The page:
Budget Cycle

Governor Submits Budget
January 10 

Fiscal Year Begins
July 1
Governor Signs Budget 
June 27

Budget Links

FY2023 (enacted)
FY2023 (proposed)
FY2022 (enacted)
FY2021 (enacted)
FY2020 (enacted)
FY2019 (enacted)
FY2018 (enacted)

Proposed Budget - Fiscal Year 2023

On January 10, California Governor Gavin Newsom introduced his budget proposal for fiscal 2023. The budget calls for total state expenditures (excluding federal funds) of $286.4 billion, including $213.1 billion in general fund spending for fiscal 2023. This represents a 1.5 percent general fund increase compared to spending levels in fiscal 2022. The budget is based on total general fund resources for fiscal 2023 of $219.4 billion, including a $23.7 billion beginning balance and $195.7 billion in annual revenue after a $1.6 billion transfer to the rainy day fund. General fund revenues, prior to transfers, are forecasted to decline 2.2 percent in fiscal 2023 compared to fiscal 2022. The recommended budget projects reserve balances of $20.9 billion in the Budget Stabilization Account/Rainy Day Fund (BSA), $9.7 billion in the Public School System Stabilization Account (PSSSA), and $900 million in the Safety Net Reserve. Additionally, the general fund ending balance is expected to be $6.2 billion, including a $3.2 billion Reserve for Liquidation of Encumbrances and $3.1 billion in the Special Fund for Economic Uncertainties (SFEU). This amounts to combined budgetary reserves (BSA, PSSA, SFEU and Safety Net) of $34.6 billion (16.2 percent of recommended general fund expenditures for fiscal 2023), and a total balance of $37.8 billion. The governor also recommends some changes to allocations of Coronavirus State Fiscal Recovery Funds (CSFRF) from the American Rescue Plan Act (ARPA), namely increasing the allocation for revenue replacement by roughly $2 billion and shifting the cost of certain programs supported by CSFRF to the general fund, to increase funding flexibility and streamline reporting requirements.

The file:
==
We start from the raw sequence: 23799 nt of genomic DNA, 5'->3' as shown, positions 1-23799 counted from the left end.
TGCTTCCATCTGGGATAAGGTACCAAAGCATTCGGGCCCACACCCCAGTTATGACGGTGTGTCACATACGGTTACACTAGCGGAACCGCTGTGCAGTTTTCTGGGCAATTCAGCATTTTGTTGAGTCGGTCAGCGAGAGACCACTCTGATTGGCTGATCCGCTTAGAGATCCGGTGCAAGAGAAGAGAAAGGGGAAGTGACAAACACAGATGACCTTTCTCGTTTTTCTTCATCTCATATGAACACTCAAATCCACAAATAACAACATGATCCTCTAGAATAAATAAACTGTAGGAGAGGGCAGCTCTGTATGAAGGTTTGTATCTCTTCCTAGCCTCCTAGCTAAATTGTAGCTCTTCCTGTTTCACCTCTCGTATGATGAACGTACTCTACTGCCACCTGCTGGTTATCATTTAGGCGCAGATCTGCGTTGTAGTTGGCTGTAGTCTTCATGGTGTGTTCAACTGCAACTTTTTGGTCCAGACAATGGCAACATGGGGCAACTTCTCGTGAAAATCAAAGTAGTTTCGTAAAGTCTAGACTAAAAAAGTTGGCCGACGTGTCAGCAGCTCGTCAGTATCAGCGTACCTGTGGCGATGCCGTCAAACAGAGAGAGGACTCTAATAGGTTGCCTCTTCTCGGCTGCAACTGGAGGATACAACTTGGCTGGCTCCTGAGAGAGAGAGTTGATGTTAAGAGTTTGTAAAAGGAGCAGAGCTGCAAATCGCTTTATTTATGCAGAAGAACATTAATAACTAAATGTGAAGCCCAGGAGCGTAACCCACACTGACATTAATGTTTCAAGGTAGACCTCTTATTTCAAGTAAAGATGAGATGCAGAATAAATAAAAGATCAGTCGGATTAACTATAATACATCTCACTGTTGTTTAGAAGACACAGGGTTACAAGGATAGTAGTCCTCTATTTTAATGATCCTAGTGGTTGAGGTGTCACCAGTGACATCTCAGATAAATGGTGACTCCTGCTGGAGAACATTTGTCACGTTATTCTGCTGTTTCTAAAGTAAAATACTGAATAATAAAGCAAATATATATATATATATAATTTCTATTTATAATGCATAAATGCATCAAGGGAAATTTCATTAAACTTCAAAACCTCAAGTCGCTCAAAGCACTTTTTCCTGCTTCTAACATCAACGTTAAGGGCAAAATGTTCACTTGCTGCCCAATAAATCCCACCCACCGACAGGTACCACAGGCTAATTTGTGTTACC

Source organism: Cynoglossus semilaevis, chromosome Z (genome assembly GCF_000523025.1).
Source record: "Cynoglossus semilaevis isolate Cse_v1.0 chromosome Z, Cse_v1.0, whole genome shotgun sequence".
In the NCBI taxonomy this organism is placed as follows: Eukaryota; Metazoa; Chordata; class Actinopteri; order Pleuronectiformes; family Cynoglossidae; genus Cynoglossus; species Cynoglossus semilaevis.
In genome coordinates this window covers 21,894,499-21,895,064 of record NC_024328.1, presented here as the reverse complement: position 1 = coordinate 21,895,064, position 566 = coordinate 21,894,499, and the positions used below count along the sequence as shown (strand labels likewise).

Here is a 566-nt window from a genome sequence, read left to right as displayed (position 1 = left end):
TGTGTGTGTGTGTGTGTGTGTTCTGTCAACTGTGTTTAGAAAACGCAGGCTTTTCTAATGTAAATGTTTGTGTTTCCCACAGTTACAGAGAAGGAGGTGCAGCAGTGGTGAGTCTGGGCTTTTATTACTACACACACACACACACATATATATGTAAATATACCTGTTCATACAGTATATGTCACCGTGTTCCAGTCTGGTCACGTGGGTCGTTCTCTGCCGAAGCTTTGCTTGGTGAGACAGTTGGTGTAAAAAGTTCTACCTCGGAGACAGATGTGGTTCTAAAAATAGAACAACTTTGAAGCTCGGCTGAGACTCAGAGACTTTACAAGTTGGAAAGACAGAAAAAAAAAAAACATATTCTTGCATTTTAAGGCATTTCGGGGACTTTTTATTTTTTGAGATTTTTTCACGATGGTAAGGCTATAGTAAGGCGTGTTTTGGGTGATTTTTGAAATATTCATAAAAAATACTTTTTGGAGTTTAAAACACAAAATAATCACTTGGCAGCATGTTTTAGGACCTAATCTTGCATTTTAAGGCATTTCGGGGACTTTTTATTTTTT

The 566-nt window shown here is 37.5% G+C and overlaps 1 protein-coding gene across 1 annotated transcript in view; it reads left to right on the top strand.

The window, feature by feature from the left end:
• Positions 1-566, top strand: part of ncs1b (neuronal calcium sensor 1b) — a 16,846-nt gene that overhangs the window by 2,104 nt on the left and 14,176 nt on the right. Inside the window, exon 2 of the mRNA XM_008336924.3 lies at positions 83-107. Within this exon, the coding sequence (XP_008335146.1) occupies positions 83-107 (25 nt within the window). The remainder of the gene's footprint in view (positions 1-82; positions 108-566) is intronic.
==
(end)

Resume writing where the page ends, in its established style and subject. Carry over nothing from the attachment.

Proposed Budget Highlights 
The governor’s “California Blueprint” budget proposal for fiscal 2023 continues to build on recent investments, supporting efforts to promote the health and safety of state residents, address inequality, and foster a robust economic recovery. The governor’s priorities focus on responding to COVID-19, combatting climate change, confronting homelessness, increasing affordability for families and small businesses, and strengthening public safety. The governor’s Blueprint prioritizes one-time spending with surplus funds while continuing to bolster reserves and pay down long-term liabilities. Fiscal 2023 budget priorities include:

COVID-19 Response

  • $1.3 billion one-time to increase vaccine distribution, including boosters, testing and medical personnel (see Early Budget Action Items below for a description of a supplement to fiscal 2022)

Public Health Infrastructure

  • $300 million ongoing general fund to support a set of core services that underpin the work of state and local public health departments and serve to modernize the state’s public health infrastructure
  • $235 million general fund to maintain and operate information technology platforms and applications stood up during the COVID-19 pandemic that are necessary to support public health services statewide

Education and Child Care

  • $3.4 billion ongoing for expanded-day, full-year instruction and enrichment programs for K-12 students, and $937 million one-time to integrate arts and music into these enrichment programs
  • $2.2 billion one-time over two fiscal years to support school facilities construction and modernization
  • $1.5 billion for K-12 college and career pathways in education, health care, technology, and climate-related fields
  • $1 billion to begin first year of universal transitional kindergarten for all four-year-olds
  • $772 million one-time to support early literacy efforts
  • $596 million ongoing and $450 million one-time to support access to universal subsidized school meals that incorporate more fresh, minimally processed California-grown foods
  • $500 million one-time to support inclusive preschool classroom infrastructure.
  • $500 million to support special education
  • $500 million one-time to strengthen and expand student access and participation in dual enrollment opportunities